WASHINGTON (Reuters) -- Procrastinating monkeys were turned into workaholics using a gene treatment to block a key brain compound, U.S. researchers reported on Wednesday.
Gene blocking turns monkeys into workaholics
Blocking cells from receiving dopamine made the monkeys work harder at a task -- and they were better at it, too, the U.S. government researchers found.
Dr. Barry Richmond and colleagues at the National Institute of Mental Health used a new genetic technique to block the D2 gene.
"The gene makes a receptor for a key brain messenger chemical, dopamine," Richmond said in a statement. Dopamine is a message carrying chemical associated with rewards, movement and a variety of other important functions.
"The gene knockdown triggered a remarkable transformation in the simian work ethic. Like many of us, monkeys normally slack off initially in working toward a distant goal," he added.
For their study, Richmond and colleague used seven rhesus monkeys. They had to push a lever in response to visual cues on a projection screen, and got a drop of water as a reward.
"They work more efficiently -- make fewer errors -- as they get closer to being rewarded. But without the dopamine receptor, they consistently stayed on-task and made few errors, because they could no longer learn to use visual cues to predict how their work was going to get them a reward."
Writing in the Proceedings of the National Academy of Sciences, Richmond and colleagues said they were trying to figure out how D2 is involved in a type of learning.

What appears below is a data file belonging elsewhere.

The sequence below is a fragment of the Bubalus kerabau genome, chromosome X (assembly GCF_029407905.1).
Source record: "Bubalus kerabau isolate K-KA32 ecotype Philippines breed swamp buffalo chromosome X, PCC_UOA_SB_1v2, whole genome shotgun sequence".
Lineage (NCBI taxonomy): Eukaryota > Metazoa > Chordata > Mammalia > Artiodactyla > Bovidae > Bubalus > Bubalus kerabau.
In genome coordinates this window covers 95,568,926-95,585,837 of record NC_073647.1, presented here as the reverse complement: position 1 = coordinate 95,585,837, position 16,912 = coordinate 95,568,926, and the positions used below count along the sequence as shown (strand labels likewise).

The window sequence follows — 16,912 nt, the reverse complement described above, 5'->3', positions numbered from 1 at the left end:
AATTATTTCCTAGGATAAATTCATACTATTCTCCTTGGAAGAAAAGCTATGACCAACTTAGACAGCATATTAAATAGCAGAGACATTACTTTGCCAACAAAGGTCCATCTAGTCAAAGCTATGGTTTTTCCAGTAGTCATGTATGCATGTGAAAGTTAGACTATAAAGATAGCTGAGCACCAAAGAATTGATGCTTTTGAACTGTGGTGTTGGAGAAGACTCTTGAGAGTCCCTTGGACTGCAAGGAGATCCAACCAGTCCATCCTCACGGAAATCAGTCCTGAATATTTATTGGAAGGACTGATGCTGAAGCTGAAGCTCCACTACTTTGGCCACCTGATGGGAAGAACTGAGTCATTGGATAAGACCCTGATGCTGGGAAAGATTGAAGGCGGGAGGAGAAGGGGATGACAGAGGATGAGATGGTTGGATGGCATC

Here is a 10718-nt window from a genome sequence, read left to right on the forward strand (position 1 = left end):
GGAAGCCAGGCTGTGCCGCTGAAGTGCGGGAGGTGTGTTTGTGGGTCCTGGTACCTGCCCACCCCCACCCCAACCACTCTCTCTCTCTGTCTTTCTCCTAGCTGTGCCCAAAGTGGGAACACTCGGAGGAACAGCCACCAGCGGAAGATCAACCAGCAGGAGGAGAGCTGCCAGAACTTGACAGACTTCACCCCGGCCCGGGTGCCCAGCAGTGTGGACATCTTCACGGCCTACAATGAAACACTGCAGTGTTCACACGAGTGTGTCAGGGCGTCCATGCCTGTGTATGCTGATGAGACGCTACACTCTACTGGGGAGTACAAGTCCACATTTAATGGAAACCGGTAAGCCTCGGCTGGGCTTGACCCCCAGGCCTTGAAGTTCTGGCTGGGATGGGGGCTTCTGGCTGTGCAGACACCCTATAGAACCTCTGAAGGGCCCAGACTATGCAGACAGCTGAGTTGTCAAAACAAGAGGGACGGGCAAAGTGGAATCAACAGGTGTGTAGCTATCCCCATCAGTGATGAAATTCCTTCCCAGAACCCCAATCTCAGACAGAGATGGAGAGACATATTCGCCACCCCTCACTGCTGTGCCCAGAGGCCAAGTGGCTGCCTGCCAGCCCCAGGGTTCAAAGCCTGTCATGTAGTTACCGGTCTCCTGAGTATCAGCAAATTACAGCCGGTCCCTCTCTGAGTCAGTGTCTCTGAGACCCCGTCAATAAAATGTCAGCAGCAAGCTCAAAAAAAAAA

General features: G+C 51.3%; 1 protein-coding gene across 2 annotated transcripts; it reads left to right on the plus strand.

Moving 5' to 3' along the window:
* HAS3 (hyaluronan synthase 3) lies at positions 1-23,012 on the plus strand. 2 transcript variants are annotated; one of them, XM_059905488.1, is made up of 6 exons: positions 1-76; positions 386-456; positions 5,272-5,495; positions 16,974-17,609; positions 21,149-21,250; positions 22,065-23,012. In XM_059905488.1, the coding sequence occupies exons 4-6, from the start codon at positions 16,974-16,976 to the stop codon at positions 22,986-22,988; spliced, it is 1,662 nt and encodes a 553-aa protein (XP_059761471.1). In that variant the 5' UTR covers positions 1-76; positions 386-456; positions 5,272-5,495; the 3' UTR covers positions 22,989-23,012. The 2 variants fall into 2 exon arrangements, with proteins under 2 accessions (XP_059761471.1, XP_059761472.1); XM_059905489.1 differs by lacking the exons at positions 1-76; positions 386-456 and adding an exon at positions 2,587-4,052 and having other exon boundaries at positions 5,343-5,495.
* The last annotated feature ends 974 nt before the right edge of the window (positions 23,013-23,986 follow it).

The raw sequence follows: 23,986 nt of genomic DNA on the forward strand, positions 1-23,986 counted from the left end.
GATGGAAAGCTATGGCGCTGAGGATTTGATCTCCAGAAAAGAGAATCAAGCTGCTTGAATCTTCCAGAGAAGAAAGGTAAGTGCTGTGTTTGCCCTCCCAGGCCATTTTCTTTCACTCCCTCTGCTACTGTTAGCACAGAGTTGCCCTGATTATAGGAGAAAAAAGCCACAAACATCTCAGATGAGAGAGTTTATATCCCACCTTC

Humans and monkeys both use this learning, which involves looking at how much work there is, visually, and deciding how long it will take to complete it.
Monkeys and humans both tend to wait until the last possible minute to finish up the work, and become very adept at estimating how long they have.
Molecular geneticist Edward Ginns created a DNA antisense agent that tricked brain cells into turning off their D2 receptors -- which are molecular doorways used by dopamine to get into cells.
Antisense involves making a kind of mirror image molecule that looks like a strand of DNA and works to block a gene's action.
Although some employers might take a distinct interest in the work, the NIMH team said they are hoping to understand mental illness.
"In this case, it's worth noting that the ability to associate work with reward is disturbed in mental disorders, including schizophrenia, mood disorders and obsessive-compulsive disorder, so our finding of the pivotal role played by this gene and circuit may be of clinical interest," Richmond said.
"For example, people who are depressed often feel nothing is worth the work. People with obsessive-compulsive disorder work incessantly; even when they get rewarded they feel they must repeat the task. In mania, people will work feverishly for rewards that aren't worth the trouble to most of us."
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